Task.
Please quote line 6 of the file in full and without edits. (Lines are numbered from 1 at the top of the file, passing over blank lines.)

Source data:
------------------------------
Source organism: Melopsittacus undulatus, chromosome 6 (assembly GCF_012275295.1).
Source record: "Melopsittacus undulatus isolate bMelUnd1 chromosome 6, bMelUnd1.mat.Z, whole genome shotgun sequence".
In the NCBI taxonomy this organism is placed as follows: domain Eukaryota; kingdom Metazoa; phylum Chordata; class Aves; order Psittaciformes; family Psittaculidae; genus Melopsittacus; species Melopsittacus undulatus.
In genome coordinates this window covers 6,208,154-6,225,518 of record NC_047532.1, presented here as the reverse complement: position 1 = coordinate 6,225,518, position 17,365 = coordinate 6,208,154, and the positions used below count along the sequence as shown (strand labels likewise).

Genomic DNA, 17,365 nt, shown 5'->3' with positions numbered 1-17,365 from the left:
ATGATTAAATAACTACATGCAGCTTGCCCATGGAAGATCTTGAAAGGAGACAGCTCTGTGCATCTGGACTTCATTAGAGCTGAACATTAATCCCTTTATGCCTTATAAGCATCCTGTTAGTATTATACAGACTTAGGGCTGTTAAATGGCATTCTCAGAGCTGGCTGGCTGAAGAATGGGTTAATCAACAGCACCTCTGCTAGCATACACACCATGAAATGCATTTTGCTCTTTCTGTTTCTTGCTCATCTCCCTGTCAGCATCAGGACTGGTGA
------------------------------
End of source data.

ATGATTAAATAACTACATGCAGCTTGCCCATGGAAGATCTTGAAAGGAGACAGCTCTGTGCATCTGGACTTCATTAGAGCTGAACATTAATCCCTTTATGCCTTATAAGCATCCTGTTAGTATTATACAGACTTAGGGCTGTTAAATGGCATTCTCAGAGCTGGCTGGCTGAAGAATGGGTTAATCAACAGCACCTCTGCTAGCATACACACCATGAAATGCATTTTGCTCTTTCTGTTTCTTGCTCATCTCCCTGTCAGCATCAGGACTGGTGA